More Effective Security Policies

On my evening walk with my best friend this evening, I pondered the disconnect between security policies and security outcomes.  Every organization I’m aware of has well intentioned security policies that enumerate important security objectives, for example the maximum amount of time to apply security patches to systems and applications.

My hypothesis is that information security staff believe that IT and business teams will translate those policy requirements into functional requirements when developing systems, while IT and business teams are developing systems based on a set of business objectives.  Hard security requirements, for example, minimum password lengths, usually do end up in IT’s design requirements, whereas security requirements that are process-based are not included, or not included in a meaningful way.

Let’s consider patching.  For the sake of argument, let’s assume our security policy mandates applying high severity patches on Internet facing systems within 48 hours.  What does the IT team do with this requirement when developing a new system?  Likely not much.  Patching is an operational process, not a requirement on how systems are built.  All systems need to be patched, they all can be patched, we have teams to apply patches, good enough.

In practice, though, I don’t know of a single organization that doesn’t struggle with applying patches on time.  There aren’t enough people, or the system can only be taken down once a quarter and never between Thanksgiving and Christmas, and so on.  This made me wonder: would adding policy requirements that enumerate operational expectations, in addition to traditional security objectives, help this situation.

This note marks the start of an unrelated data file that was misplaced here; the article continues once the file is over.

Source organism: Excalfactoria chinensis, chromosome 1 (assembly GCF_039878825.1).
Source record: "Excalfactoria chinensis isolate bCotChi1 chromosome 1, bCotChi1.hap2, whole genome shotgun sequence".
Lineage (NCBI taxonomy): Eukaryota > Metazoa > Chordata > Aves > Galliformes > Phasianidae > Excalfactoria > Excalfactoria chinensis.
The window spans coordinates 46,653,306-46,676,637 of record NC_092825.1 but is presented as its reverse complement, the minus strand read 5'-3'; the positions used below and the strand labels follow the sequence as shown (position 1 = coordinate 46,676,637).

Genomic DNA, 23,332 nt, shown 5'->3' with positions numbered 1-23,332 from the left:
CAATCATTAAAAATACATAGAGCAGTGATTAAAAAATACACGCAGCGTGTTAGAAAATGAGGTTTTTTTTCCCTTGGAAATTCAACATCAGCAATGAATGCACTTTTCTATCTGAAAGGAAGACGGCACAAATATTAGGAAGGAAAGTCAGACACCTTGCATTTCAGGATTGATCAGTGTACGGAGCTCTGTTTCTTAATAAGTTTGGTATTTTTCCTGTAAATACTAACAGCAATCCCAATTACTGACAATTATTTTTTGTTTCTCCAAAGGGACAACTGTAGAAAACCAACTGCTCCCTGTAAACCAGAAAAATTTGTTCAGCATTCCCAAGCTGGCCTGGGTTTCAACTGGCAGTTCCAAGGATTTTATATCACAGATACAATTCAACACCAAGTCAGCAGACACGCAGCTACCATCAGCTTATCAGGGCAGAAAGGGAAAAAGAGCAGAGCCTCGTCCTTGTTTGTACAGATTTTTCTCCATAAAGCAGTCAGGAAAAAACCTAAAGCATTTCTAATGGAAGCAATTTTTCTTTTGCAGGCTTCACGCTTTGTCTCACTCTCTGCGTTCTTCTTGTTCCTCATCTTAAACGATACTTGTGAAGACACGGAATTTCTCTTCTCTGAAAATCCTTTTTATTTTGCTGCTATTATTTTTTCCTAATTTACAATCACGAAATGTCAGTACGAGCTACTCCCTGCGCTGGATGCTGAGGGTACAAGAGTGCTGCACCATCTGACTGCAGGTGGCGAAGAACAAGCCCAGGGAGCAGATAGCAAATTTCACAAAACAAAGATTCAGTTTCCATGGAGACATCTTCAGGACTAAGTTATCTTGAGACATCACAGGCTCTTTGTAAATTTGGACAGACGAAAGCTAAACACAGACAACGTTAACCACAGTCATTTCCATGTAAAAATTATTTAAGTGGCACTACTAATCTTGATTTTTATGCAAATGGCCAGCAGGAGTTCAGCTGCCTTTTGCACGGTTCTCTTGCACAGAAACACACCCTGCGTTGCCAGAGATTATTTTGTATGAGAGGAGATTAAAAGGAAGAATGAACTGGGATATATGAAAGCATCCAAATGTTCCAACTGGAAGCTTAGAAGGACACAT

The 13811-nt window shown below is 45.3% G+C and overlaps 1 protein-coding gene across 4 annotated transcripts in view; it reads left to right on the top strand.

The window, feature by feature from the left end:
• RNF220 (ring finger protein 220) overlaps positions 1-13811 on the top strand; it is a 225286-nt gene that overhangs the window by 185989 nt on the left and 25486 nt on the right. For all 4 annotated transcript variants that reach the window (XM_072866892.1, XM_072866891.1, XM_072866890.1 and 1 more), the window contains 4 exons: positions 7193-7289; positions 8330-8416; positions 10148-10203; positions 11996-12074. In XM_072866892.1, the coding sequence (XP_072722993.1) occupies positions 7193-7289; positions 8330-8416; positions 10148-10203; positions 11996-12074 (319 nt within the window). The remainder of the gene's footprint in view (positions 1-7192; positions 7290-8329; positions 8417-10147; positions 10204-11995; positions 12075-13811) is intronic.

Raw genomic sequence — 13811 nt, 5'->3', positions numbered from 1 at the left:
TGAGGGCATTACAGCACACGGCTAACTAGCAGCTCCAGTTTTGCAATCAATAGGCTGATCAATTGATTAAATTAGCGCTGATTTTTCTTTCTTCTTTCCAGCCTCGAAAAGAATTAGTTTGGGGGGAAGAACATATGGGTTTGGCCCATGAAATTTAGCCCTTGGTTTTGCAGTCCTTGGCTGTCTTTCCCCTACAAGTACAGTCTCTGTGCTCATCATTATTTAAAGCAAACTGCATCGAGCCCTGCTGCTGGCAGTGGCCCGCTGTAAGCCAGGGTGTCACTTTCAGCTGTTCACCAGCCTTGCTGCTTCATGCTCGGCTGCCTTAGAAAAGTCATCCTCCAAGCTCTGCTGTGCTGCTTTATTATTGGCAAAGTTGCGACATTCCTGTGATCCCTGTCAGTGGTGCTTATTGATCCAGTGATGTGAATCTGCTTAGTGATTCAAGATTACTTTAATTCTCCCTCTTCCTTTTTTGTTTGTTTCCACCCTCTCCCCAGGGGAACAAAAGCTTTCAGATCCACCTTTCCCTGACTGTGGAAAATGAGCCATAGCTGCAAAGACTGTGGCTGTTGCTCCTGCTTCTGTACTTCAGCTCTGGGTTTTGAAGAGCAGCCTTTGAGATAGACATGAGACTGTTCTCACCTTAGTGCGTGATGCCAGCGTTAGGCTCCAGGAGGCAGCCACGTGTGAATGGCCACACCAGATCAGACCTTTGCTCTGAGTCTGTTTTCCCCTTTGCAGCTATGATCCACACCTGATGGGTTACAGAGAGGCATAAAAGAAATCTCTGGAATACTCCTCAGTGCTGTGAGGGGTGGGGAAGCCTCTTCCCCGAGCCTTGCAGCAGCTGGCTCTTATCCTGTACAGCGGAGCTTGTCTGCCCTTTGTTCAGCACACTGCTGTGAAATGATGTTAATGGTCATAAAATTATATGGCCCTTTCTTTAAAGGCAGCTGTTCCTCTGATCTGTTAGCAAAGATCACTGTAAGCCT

For example, rather than a policy that says:

“Apply high severity patches to Internet-facing systems within 48 hours”

We instead have one that says:

“Internet-facing systems must be designed in a manner to enable applying high severity patches within 48 hours, including during change freezes.

Support teams must be appropriately staffed to consistently perform patch testing and apply patches on all relevant Internet facing systems within 48 hours.

Operational processes, including change management, must support the 48-hour requirement for applying patches on Internet facing systems within 48 hours.

Appropriate test environments must be maintained to support the 48-hour requirement for applying patches on Internet facing systems within 48 hours.”

This is only a simplistic example; however, it provides very objective requirements to include in IT development plans.

Does anyone do such a thing?  Has it helped?

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